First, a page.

"I am delighted to assume the role of chairman of the board at Zale at such an important point in their turnaround program," Burman said. "I am looking forward to working with Zale's management and board to refine the company's strategy and priorities to drive profitable growth and create shareholder value."
Much of the preparation for growth has been completed by Zale, and bringing on Terry Burman as board chairman was an excellent move to fit the final piece into the growth puzzle.
This doesn't mean Zale has moved out of the speculative category, but it has done the necessary things to position itself for potentially strong growth in the years ahead. While not a certainty, it is likely it will return to profit in fiscal year 2013.
Inflation and interest rates are more subdued, which should help Zale keep costs lower. That was one of the major challenges in the overall jewelry industry, where inflation jumped close to 20 percent for precious metals and diamonds in recent years.
The fact that Zale was able to survive after being brought to the brink is a testimony to its strong brand, which still resonates with consumers. That, as much as anything, points to the probability of a profitable future.
Zale looks like it has positioned itself for success, but growth will be largely organic in the near term, as the financial position of the company disallows a strategy of starting a lot of new stores.
It's internal store growth that will be the primary focus, as well as a push in its web business, which is considered an increasingly strong part of the company, and customers really like the website.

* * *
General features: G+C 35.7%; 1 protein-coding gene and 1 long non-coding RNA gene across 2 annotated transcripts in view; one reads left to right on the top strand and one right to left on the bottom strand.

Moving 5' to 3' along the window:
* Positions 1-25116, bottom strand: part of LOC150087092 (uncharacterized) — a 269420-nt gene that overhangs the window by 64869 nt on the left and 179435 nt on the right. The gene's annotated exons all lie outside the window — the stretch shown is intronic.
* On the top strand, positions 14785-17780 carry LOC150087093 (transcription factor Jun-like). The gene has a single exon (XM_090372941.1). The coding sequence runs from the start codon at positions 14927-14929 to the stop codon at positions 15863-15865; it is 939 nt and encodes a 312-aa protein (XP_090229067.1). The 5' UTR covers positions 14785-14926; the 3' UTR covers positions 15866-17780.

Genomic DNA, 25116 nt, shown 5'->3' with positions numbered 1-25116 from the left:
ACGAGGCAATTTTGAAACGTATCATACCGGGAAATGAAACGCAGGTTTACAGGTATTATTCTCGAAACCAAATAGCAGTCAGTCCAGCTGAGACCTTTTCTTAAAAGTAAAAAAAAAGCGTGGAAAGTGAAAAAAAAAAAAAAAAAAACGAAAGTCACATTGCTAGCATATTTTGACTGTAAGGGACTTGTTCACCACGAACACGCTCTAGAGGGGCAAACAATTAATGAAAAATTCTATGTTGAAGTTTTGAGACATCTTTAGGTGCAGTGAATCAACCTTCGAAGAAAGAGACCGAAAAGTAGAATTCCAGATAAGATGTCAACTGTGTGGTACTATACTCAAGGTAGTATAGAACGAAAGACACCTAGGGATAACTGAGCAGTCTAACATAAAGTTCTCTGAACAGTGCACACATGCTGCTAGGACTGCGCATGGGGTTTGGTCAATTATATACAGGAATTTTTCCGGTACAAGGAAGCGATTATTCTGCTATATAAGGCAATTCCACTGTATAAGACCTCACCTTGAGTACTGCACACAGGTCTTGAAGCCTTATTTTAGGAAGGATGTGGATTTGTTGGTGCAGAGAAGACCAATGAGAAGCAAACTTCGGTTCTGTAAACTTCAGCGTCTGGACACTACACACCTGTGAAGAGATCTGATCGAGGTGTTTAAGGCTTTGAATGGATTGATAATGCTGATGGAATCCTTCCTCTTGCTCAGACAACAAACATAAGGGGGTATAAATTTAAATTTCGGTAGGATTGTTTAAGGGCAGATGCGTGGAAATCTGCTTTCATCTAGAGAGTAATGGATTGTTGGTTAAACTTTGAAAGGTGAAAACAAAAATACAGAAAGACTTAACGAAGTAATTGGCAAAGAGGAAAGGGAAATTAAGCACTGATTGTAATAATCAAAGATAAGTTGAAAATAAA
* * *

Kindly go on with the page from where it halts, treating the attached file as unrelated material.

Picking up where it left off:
The jeweler has a good chance at future growth, but it will probably take several years to benefit fully from the steps it has taken. For now growth will come mostly from existing stores, but as the company becomes stronger financially, we should see a push towards new store openings. The possibility of selling Piercing Pagoda is an option Zale may consider in that area.
In the short term, I'm a little leery of Zale at its current price of over $9.00 a share, but if it pulls back it could be considered a buying opportunity.
Assuming a sustainable and improving American economy, Zale should perform very well over time.
Disclosure: I have no positions in any stocks mentioned, and no plans to initiate any positions within the next 72 hours. I wrote this article myself, and it expresses my own opinions. I am not receiving compensation for it (other than from Seeking Alpha). I have no business relationship with any company whose stock is mentioned in this article.